Predict The Future… Get It Wrong… Get Away With It

Predict The Future… Get It Wrong… Get Away With It


Barely ten minutes goes by where I don’t predict some future outcome. It could be the outcome of an action I’m taking, planning on taking or wishing I would take. You do it too. We all do even if we fail to notice. Even little kids do it.

Two of the most important days of the year are my kids birthdays. Recently, my younger son celebrated his 4th birthday. My wife and I do whatever we can to make it a special day for them. For his birthday this year he wanted “PJ Masks” decorations, “Miles From Tomorrowland” wrapping paper and “Lion Guard” streamers. Plus, he wanted his cake to feature a spaceship design. Somehow, my wife made all of that happen.

My older son celebrated his birthday a few months ago. It was a blast. The attention, happiness and gifts  must have been seductive to his younger brother. Not more than two minutes after it ended my younger one began planning his birthday. We were still three months away.

This is a classic example of basing future predictions on previous outcomes. My younger son saw the outcome of his older brother’s birthday and predicted that his birthday would turn out equally well. This addiction to prediction plays a role in crafting our marketing messages too.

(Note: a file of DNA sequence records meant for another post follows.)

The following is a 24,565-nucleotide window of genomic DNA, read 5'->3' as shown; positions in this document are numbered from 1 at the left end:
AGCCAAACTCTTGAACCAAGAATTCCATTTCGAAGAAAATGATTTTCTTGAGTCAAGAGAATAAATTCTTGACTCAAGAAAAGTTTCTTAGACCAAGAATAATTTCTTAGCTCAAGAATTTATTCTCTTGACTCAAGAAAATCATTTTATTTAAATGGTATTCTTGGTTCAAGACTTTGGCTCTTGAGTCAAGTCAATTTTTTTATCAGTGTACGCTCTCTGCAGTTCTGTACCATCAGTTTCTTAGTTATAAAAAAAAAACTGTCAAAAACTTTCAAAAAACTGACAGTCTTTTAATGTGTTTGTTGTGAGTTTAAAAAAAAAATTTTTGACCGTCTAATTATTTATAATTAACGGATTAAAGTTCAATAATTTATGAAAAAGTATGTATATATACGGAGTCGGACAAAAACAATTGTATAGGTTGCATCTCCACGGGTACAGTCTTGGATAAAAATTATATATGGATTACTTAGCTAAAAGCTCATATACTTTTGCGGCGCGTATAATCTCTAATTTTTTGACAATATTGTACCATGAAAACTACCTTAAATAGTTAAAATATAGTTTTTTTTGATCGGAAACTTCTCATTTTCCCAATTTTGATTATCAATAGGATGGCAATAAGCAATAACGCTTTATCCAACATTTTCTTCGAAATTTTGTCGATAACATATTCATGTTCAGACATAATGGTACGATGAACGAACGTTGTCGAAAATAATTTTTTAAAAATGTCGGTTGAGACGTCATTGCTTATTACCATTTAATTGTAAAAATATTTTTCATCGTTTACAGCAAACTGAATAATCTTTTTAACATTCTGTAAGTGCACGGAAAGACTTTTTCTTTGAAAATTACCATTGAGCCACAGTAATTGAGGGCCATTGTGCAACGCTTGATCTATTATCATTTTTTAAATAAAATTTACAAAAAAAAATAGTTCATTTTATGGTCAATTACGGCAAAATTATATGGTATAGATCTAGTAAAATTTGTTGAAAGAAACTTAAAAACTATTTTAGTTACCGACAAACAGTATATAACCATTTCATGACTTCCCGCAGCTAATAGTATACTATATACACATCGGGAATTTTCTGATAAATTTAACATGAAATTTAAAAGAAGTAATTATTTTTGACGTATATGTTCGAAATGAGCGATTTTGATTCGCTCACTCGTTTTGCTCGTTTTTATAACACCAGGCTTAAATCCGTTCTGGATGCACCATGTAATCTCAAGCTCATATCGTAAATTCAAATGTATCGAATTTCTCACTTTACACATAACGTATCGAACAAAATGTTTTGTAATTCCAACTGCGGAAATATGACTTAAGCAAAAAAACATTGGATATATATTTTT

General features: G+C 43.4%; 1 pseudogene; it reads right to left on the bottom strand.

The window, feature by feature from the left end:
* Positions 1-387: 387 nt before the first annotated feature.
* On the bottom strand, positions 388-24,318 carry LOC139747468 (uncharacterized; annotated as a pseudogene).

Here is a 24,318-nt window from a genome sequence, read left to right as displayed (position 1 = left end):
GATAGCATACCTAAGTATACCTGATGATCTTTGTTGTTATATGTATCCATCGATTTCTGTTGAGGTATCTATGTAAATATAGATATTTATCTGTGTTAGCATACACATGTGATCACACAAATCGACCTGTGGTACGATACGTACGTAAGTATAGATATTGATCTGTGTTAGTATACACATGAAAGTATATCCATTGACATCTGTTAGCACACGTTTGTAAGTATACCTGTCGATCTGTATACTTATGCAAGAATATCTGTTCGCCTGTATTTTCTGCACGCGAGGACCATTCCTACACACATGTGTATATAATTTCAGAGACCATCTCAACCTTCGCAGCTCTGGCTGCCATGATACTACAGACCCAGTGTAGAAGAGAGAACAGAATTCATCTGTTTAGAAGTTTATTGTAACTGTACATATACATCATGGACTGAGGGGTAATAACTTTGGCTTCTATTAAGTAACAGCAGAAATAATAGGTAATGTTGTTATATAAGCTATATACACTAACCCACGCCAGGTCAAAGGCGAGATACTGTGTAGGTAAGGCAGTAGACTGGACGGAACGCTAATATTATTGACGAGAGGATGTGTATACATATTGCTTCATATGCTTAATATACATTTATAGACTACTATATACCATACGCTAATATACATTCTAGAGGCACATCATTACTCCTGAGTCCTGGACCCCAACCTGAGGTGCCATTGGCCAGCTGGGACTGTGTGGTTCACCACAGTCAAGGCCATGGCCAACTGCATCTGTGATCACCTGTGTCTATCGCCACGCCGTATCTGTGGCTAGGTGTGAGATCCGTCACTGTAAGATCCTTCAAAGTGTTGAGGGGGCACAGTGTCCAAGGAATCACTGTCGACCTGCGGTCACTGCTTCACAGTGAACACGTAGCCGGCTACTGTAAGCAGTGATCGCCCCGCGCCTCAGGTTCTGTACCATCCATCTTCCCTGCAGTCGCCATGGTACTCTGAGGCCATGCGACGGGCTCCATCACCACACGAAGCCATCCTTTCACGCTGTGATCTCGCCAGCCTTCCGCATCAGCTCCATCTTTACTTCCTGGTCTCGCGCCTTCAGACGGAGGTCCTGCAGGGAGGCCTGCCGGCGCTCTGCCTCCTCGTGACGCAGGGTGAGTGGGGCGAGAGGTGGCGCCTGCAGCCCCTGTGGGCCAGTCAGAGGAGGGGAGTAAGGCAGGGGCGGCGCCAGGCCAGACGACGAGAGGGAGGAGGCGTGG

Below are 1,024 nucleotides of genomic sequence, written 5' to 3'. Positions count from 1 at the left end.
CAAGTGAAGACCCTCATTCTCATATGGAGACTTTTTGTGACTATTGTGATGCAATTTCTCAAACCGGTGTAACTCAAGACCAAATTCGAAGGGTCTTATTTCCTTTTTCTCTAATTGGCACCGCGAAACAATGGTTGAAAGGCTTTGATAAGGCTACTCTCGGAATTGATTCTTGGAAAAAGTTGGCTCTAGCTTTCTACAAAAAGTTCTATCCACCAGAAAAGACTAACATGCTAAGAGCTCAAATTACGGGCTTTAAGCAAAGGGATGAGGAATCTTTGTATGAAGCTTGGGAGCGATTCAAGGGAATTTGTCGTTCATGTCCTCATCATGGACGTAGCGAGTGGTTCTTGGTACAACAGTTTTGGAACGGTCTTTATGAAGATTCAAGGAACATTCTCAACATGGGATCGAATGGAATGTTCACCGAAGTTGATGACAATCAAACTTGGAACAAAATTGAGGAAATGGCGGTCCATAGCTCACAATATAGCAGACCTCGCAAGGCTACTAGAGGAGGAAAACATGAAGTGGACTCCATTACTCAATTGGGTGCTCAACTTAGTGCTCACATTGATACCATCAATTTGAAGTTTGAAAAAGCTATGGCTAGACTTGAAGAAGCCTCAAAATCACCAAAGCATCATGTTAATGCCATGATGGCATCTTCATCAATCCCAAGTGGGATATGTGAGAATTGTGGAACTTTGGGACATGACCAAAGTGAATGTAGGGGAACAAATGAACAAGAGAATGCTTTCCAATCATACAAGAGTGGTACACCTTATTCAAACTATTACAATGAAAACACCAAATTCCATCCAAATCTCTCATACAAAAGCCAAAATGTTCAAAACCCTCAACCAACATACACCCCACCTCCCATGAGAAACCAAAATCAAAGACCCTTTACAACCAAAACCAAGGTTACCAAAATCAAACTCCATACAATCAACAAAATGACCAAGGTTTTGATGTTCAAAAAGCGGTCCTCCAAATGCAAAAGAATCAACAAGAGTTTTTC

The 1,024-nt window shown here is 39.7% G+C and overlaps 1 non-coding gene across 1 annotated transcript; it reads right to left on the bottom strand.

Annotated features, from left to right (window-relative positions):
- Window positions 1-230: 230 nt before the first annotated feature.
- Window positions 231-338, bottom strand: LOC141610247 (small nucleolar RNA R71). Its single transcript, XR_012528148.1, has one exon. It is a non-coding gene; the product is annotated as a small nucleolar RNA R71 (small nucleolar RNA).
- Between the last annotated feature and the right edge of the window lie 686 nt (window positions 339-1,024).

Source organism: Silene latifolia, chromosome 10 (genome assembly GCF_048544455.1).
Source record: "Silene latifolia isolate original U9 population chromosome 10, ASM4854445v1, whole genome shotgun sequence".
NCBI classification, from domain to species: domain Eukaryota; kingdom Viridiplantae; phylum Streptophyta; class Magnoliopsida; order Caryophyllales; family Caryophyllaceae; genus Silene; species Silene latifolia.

How Marketers and Pundits Exploit Predictions

In sales and marketing we boast about past successes that lead our prospect to conclude they’ll get the same result. Political pundits are famous for taking a past result and drawing a conclusion about a future prediction. They’re usually wrong but we continue to fall for it. 

Ironically, predicting the future usually fails. We rarely consider the infinite number of variables that go into each outcome. They’re never exactly the same. So, why do we still do it? Why do we still listen to others who do it? Because it gives us a sense of certainty and control. The feeling of certainty and control matters most in that moment. It matters more than being right in the future.

Could It Really Pay To Be Wrong

Does it matter if our predictions turn out to be wrong? Consider:

Political pundits never die out even though they’re often wrong
Expert stock pickers thrive even though they fail to beat the market.
Sales people show us success stories and we get all giddy with excitement

We keep falling for the same bit because that feeling of certainty becomes irresistible. What sucks is we often make these predictions ourselves. Smart marketers let us draw our own conclusions. They simply lay out the facts and let our natural intuition take over. For example,  a salesperson tells a story about customers who used a system to get rich and the prospect thinks:
“Wow. The last three people made a fortune. I’ll do the same” 

He doesn’t need to say anything. The customer sells himself. See how it works?

Here’s how to ethically use this yourself:

Option 1: Your audience/prospects take comfort in your predictions. Just don’t make promises you can’t keep
Option 2: You rarely need to make your own predictions. Your prospect or customer predicts on his own. My younger son concluded his party would be amazing all on his own. Why? Because after experiencing his older brothers party he made the leap that his would be great.


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